Wednesday, March 01, 2017
Beaufort Wind Scale
When I was quite small I remember being rather taken by the Beaufort Wind Force Scale. In our text book there was a beautiful pen and ink illustration of the damage done by varying degrees of wind force, from wind blowing through a few leaves, to whole tree trunks lying on the ground. "Observe" said Mr Williams. "Don't just look." And so through observation, you could surmise the strength of the wind on that day.
Storm Doris (my mother came over and announced triumphantly "It's Doris Day!") has strewn trees and branches and twigs all over the paths around us. Frantic emails to the local grapevine include information about power outages, fallen trees blocking paths, wobbly rooves and errant big cats. Yes, I adore the local email grapevine. It's full of the most useful tidbits about the village, or the group hamlets, known as the Hilltop Villages. Imagine a sort of Perez Hilton sans the bitchiness, for rural Buckinghamshire.
It's raining again. I'm trying to be cheerful about rain. My house is cozy and I have tea and soup and books, but it is raining again. Therefore: mud. Mud is part of my lexicon and my outfits; smeared over boots and socks and leggings. This is why the mud room was invented. You cannot get away from the stuff. The dogs have become very obedient. "In your bed" said in a semi ferocious voice after a walk is implicitly understood.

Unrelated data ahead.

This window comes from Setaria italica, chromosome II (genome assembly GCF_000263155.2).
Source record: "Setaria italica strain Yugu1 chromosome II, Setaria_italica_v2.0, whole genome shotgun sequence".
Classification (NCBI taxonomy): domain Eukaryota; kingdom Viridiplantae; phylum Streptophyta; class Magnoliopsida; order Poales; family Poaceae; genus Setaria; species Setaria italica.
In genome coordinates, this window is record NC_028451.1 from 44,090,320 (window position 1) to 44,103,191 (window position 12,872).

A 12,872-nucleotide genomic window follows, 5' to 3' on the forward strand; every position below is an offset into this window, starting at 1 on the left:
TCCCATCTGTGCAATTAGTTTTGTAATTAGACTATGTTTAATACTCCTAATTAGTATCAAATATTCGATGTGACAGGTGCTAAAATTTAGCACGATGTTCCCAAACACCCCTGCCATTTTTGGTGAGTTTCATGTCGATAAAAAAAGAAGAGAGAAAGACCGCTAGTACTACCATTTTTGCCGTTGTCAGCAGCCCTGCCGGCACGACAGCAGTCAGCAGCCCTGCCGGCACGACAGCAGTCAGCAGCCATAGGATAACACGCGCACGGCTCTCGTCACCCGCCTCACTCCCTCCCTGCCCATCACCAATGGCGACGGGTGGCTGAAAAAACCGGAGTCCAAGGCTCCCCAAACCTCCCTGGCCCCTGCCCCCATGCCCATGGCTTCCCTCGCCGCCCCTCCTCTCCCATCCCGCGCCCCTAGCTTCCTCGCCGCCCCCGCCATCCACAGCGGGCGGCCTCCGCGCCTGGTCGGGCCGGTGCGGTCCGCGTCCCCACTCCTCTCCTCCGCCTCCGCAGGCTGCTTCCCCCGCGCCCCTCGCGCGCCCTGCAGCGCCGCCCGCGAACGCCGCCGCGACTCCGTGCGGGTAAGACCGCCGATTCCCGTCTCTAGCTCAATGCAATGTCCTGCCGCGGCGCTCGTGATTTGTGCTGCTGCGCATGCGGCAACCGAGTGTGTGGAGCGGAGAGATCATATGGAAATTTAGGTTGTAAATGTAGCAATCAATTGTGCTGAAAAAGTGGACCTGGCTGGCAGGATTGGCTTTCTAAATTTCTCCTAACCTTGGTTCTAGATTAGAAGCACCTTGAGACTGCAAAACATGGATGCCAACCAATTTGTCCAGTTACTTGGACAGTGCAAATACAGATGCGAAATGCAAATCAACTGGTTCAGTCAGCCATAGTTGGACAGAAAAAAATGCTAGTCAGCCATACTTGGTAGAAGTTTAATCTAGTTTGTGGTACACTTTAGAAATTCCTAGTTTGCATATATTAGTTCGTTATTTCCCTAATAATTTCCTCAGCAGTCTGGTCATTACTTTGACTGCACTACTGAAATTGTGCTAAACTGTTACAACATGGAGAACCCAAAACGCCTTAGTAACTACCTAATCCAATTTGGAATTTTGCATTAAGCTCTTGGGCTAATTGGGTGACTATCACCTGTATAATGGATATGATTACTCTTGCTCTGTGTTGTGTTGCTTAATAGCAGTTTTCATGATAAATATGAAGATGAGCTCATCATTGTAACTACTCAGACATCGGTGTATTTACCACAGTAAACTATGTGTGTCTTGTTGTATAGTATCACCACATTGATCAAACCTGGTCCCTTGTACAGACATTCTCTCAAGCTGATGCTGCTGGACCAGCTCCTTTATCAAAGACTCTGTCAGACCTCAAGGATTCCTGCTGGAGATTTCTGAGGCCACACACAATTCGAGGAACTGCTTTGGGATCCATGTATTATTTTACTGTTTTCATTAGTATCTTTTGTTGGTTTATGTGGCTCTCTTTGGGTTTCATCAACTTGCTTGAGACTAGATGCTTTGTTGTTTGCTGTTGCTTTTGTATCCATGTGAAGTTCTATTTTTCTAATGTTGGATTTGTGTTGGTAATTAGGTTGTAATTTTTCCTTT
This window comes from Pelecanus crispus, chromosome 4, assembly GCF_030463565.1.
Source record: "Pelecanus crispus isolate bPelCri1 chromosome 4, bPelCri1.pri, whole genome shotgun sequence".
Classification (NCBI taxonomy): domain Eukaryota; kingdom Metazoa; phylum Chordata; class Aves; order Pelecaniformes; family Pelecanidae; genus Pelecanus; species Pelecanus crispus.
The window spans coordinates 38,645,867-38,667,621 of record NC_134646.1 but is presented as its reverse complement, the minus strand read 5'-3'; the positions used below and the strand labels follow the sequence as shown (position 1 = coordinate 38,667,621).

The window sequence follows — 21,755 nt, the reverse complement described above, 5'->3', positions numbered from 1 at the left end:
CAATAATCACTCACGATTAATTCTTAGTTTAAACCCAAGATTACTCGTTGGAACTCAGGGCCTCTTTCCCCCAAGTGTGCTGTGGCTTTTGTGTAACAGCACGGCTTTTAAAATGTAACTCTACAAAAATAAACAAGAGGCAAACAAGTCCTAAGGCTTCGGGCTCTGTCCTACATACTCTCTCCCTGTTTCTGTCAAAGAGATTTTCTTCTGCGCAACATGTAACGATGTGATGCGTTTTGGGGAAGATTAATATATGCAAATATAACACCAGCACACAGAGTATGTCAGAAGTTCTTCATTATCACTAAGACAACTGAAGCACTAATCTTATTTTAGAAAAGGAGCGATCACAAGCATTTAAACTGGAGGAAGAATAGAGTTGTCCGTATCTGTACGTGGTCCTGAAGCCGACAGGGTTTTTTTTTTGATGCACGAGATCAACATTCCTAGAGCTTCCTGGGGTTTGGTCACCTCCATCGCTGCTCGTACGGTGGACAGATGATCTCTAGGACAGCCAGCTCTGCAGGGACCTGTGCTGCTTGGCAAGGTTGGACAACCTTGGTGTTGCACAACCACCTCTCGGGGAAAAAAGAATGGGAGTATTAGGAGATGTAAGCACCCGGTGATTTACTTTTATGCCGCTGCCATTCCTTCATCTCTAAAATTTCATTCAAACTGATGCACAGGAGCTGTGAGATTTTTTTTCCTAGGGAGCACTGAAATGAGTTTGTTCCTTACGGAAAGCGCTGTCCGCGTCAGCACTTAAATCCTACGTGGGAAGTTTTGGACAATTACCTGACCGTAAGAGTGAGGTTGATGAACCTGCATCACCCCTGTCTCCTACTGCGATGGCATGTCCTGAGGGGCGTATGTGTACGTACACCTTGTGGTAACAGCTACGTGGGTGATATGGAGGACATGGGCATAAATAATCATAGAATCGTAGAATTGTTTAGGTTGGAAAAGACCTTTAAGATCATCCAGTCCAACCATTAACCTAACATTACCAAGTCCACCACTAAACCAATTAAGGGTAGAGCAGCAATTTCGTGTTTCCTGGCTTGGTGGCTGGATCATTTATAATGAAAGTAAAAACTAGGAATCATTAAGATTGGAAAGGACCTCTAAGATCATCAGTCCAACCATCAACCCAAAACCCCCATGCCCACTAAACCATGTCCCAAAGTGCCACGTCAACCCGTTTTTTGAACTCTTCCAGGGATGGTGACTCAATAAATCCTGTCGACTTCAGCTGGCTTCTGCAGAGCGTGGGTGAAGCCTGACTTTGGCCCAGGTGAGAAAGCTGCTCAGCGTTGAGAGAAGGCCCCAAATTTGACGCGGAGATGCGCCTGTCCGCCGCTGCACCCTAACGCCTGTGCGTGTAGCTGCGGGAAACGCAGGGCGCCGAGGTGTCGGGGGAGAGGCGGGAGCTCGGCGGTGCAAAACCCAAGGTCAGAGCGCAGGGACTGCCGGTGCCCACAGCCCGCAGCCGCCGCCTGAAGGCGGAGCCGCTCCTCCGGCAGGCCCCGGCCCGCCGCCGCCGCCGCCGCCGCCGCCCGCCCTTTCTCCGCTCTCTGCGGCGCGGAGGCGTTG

But back to the Beaufort Wind Force Scale. Imagine if something like that existed for the state of a relationship? Small, subtle signs to indicate what was going on. Takes phone calls mid conversation? Category 4. Answers in monosyllables? Category 5. Doesn't answer: Category 6.